When the University of South Carolina launches Palmetto College in fall 2013 it will be the first school in the state to offer an online path to degree completion. However, unlike other online programs Palmetto will utilize a hybrid, or blended, approach that requires students to have previously completed 60 credit hours, The Augusta Chronicle reported.
Palmetto College will launch with six high-demand degrees which will include business, criminal justice, elementary education, nursing and organizational leadership. The Palmetto College initiative was jump started with a $5 million line item in this year’s state budget. Although school officials are currently weighing their options on how to proceed with course development—in-house or outside partnership–most of the state funds will go towards content conversion, the AP reported.
Even though USC will offer Palmetto College degrees throughout all of the university’s four-year campuses—Aiken, Spartanburg, Beaufort, and the main campus in Columbia—the program is not limited to South Carolina residents. University officials expect to launch Palmetto College with fewer than 500 students.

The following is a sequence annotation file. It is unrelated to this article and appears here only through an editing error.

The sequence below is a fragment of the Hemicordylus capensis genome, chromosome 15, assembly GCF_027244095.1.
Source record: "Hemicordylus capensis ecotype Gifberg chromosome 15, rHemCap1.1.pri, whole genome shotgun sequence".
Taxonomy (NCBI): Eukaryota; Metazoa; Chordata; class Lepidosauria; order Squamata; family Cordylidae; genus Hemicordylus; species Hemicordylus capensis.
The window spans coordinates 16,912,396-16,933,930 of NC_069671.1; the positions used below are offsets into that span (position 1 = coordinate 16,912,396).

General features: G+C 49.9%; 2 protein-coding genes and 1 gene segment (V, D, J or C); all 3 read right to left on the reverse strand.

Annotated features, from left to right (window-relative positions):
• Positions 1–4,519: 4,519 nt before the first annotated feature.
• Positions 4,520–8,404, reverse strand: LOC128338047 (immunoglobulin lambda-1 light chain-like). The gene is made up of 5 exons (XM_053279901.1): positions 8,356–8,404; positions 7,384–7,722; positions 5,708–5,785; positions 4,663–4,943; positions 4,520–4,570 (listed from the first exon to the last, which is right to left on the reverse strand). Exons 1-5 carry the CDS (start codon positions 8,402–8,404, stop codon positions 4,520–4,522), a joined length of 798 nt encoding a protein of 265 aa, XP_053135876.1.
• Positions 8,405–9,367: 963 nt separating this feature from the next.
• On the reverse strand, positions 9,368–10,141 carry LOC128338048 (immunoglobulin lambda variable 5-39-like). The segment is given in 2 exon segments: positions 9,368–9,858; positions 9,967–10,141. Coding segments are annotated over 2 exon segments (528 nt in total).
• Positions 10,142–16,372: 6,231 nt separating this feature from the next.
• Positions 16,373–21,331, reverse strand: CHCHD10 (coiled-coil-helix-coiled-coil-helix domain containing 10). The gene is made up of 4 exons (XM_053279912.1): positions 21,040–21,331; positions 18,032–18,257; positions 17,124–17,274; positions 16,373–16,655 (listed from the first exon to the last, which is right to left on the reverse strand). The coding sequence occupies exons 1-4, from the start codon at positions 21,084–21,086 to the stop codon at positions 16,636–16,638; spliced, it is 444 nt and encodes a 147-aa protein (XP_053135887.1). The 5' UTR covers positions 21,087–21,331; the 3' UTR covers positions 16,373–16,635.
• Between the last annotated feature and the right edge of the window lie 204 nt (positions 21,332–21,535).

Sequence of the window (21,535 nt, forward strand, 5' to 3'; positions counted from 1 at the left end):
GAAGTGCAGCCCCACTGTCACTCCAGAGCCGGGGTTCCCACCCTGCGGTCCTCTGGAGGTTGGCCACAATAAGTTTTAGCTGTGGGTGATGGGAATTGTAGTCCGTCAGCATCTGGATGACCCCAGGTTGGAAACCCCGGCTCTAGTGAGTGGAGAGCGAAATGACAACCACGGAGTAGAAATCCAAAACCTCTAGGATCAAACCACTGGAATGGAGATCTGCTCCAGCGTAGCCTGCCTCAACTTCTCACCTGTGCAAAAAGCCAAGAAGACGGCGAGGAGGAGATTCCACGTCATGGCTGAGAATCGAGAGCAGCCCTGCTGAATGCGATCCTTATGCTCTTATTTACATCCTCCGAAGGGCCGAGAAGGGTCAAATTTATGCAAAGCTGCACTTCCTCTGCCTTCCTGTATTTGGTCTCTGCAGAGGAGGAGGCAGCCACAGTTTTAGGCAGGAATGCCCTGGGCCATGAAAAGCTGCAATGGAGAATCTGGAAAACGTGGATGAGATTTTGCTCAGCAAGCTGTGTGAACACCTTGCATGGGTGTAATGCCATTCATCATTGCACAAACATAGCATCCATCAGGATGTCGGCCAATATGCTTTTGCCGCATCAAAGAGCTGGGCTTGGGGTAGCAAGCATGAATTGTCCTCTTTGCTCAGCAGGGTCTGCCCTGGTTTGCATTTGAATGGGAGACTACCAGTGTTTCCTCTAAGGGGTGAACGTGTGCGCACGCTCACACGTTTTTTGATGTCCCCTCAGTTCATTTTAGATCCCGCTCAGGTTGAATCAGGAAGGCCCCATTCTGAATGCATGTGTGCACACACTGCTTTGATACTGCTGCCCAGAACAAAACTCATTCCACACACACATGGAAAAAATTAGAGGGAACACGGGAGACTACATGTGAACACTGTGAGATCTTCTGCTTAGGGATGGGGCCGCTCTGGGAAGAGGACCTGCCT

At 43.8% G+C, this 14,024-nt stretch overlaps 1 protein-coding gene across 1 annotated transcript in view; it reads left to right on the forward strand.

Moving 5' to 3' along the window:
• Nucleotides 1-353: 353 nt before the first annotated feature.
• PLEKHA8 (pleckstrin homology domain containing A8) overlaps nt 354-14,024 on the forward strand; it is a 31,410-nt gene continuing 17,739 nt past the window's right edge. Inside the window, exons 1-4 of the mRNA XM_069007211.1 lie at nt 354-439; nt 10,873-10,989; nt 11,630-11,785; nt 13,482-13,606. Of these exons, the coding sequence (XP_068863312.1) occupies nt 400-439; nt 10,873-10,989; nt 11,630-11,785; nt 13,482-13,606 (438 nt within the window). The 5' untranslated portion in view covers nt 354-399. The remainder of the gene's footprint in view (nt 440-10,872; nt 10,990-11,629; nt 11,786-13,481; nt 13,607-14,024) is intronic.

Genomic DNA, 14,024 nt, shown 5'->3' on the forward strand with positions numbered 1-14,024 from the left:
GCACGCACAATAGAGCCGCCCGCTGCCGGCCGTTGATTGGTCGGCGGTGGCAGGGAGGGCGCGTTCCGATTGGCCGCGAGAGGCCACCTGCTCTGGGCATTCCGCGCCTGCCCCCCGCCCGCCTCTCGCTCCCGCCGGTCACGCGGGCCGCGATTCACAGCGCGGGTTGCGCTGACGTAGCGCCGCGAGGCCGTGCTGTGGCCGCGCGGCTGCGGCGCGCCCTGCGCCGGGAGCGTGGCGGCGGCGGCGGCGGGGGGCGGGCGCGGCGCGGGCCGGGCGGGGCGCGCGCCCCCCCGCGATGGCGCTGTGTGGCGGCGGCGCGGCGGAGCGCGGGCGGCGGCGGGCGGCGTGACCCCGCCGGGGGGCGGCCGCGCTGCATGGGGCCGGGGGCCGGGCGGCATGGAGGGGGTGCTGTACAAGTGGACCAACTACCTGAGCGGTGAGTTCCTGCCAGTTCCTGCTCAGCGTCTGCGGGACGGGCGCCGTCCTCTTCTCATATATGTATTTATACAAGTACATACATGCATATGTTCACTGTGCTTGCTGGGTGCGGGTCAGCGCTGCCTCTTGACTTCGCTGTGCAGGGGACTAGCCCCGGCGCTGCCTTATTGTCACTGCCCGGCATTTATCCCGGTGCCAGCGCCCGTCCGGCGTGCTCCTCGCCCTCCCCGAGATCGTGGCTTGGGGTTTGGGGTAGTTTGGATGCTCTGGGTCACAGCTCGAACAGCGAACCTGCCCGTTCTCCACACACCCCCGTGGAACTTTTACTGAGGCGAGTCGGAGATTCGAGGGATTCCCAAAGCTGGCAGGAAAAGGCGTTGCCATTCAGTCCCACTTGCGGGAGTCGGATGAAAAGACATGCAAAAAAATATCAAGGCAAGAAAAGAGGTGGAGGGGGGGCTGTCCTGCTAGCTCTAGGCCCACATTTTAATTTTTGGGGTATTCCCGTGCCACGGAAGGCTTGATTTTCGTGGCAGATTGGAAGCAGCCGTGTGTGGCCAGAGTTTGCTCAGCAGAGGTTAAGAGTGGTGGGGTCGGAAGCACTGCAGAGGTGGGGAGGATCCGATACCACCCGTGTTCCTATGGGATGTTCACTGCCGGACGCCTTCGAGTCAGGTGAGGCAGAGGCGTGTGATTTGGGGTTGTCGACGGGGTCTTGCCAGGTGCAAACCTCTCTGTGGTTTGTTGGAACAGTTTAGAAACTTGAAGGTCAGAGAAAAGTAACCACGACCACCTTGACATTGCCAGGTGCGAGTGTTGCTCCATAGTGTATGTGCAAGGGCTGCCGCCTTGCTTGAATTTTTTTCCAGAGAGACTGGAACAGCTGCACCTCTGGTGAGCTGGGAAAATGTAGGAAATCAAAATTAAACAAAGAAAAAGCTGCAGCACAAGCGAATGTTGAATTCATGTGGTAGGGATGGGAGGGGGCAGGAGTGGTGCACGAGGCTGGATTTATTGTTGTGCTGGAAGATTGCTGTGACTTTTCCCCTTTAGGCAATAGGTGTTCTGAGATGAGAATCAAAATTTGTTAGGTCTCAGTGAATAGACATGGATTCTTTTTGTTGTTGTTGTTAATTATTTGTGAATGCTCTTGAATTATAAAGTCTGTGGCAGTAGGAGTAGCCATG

Tuition for Palmetto College classes will be tied to the rates charged at the university’s Aiken campus, $380 per credit hour. Despite reduced tuition levels and low starting enrollment, internal USC estimates predict that within five years the program could be generating an additional $2.2 million for the school.
While Palmetto is the University of South Carolina’s most ambitious online effort it isn’t the first. Earlier this year the school launched the Back to Carolina program, which allowed former University of South Carolina students who met certain eligibility requirements—over the age of 25, have at least 60 credit hours with at least a 2.0 GPA—to finish a general liberal studies degree with online classes. Currently more than 30 students are participating in the program, with the students’ average age being in the mid-30s.
USC’s decision to begin a digital migration has already drawn praise from at least one corner of the state, a Spartanburg Herald-Journal staff editorial described Palmetto College as “a good first step” to preparing South Carolina‘s workforce “for their economic future.”
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